Design/methodology/approach

In total, 26 key technology adoption predictors were identified and classified using a combination of literature review and an expert panel. The level of influence for each identified safety technology adoption predictor was assessed and ranked using the Relative Importance Index. Analysis of variance was performed as well to assess the potential difference in perceived level of importance for the predictors when the study participants were clustered according to work experience and company size.

Findings

Statistical analysis indicates that 12 out of the 26 predictors identified are highly influential regarding technology adoption decision-making in construction. Technology reliability, effectiveness and durability were ranked as the most influential predictors. The participants who work for small companies and who had less than ten years of experience rated individual- and technology-related predictors significantly lower than the experienced participants working for medium and large companies.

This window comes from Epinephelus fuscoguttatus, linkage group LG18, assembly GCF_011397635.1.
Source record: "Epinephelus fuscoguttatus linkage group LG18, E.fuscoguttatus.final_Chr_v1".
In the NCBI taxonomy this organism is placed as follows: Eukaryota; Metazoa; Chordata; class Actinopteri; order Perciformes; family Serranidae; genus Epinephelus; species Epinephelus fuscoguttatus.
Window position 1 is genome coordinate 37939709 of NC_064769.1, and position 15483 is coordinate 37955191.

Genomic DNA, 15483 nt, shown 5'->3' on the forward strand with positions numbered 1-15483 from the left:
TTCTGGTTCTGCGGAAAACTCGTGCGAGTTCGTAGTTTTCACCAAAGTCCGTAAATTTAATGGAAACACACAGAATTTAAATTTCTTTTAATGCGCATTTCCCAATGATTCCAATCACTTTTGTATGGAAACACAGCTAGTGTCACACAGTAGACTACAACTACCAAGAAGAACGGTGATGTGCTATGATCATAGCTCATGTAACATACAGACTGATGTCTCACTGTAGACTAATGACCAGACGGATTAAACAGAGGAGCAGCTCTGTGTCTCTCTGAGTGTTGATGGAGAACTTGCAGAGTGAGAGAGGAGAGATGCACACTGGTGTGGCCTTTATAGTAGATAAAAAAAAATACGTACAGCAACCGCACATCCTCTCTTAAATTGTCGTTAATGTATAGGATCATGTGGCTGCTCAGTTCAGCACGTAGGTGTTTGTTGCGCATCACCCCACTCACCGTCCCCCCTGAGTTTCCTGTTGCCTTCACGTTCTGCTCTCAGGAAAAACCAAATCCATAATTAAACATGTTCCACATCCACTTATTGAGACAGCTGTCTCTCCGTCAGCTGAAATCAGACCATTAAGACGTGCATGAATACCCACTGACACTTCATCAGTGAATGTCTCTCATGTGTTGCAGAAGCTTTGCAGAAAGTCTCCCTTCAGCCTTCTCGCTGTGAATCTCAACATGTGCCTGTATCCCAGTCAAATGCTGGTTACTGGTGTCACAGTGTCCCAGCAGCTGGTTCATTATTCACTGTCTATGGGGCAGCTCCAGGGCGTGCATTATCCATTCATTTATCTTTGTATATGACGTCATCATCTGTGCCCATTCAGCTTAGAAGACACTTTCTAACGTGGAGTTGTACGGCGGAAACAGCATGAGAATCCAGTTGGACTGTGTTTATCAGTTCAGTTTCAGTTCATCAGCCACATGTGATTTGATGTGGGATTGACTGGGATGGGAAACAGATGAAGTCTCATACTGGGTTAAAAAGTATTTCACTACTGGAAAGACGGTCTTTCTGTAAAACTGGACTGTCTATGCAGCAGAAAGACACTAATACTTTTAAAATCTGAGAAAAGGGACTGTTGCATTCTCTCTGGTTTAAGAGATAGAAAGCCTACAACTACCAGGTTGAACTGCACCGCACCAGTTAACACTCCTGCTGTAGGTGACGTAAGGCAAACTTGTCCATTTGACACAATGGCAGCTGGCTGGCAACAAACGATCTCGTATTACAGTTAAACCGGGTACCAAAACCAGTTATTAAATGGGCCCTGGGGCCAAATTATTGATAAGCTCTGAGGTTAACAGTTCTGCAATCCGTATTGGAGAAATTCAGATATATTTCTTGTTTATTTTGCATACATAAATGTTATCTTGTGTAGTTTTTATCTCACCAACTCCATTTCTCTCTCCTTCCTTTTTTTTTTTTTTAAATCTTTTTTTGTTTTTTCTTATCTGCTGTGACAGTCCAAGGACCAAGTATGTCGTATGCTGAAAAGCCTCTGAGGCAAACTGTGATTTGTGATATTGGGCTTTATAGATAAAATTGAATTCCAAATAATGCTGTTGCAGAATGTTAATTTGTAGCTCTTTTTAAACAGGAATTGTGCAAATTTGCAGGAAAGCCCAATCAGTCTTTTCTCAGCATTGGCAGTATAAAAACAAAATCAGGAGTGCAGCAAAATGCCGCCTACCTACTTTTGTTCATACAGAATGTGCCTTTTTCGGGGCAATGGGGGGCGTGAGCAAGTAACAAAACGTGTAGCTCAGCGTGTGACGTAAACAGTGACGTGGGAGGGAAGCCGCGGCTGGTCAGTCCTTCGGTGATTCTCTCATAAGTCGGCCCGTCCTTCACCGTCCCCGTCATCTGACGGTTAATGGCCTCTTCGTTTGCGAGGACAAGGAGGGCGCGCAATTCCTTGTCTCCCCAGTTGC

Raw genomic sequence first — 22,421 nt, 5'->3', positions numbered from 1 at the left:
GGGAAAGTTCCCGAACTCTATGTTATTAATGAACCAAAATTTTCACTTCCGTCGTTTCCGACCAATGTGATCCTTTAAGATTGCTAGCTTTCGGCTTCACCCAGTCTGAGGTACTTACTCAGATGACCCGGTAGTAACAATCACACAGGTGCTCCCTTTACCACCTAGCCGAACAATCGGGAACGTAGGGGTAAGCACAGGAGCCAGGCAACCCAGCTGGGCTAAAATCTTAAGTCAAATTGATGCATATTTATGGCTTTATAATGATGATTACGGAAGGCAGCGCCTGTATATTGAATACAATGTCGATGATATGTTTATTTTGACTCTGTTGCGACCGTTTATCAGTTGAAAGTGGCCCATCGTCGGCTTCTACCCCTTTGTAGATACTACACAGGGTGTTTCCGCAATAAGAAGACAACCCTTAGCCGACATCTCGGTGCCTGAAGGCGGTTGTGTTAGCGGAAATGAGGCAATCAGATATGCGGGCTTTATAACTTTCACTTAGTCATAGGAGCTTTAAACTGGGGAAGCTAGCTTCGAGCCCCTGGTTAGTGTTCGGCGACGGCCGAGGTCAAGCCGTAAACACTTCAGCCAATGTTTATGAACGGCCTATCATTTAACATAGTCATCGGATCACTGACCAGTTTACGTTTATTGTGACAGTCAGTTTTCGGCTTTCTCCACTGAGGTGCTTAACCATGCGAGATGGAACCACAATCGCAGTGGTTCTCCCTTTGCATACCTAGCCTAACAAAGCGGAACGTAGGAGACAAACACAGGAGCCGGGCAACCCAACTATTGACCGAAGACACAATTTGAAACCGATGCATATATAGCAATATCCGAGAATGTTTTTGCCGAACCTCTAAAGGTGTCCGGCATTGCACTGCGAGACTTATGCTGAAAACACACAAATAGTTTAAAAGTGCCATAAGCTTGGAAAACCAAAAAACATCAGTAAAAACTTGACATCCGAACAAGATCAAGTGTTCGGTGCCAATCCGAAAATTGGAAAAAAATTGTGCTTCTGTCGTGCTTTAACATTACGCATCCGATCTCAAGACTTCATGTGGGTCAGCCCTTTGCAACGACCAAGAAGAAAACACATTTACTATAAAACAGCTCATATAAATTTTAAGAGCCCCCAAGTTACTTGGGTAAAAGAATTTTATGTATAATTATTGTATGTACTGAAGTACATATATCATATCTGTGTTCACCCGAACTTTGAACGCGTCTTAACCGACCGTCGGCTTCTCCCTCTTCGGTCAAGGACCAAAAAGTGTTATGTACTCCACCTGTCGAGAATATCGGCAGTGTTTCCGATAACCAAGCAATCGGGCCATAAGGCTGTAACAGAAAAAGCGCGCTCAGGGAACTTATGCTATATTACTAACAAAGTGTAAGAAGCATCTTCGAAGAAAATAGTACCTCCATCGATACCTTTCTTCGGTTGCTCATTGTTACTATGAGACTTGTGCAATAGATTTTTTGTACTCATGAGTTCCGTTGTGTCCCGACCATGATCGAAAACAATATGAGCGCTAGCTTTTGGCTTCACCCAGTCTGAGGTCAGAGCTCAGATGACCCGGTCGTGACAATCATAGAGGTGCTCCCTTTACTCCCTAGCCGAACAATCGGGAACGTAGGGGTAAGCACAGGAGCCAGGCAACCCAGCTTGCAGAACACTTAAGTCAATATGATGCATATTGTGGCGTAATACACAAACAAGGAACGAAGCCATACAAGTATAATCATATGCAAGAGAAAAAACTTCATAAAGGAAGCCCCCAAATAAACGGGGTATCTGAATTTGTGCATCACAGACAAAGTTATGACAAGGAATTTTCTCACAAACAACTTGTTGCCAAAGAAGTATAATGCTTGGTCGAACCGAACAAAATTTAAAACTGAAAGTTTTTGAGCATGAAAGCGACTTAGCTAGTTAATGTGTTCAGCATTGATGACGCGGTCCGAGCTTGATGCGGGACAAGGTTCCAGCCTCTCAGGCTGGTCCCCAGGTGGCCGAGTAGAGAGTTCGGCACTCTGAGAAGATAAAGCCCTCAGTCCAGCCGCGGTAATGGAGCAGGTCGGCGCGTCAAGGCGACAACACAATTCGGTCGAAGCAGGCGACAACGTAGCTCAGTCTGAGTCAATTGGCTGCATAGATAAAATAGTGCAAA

Practical implications

The present study provides construction researchers and practitioners with valuable information regarding safety technology predictors and their magnitude, both of which are essential elements of a successful safety technology adoption process. Improved technology adoption can enhance workplace safety and minimize worker injuries, providing substantial benefits to the construction industry.

Originality/value

This study contributes to technology adoption knowledge by identifying and quantifying the influential predictors of safety technologies in relation to different organizational contexts. The study informs the need to develop an integrated conceptual model for safety technology adoption.

Details

Engineering, Construction and Architectural Management, vol. 26 no. 11
Type: Research Article
ISSN: 0969-9988

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Article

Emilia L.C. van Egmond‐de Wilde de Ligny and Masi Mohammadi

The purpose of this paper is to explore the meaning, as well as the drivers, of innovation in theory and practice for gaining insight into the reasons why the diffusion of…

Abstract

Purpose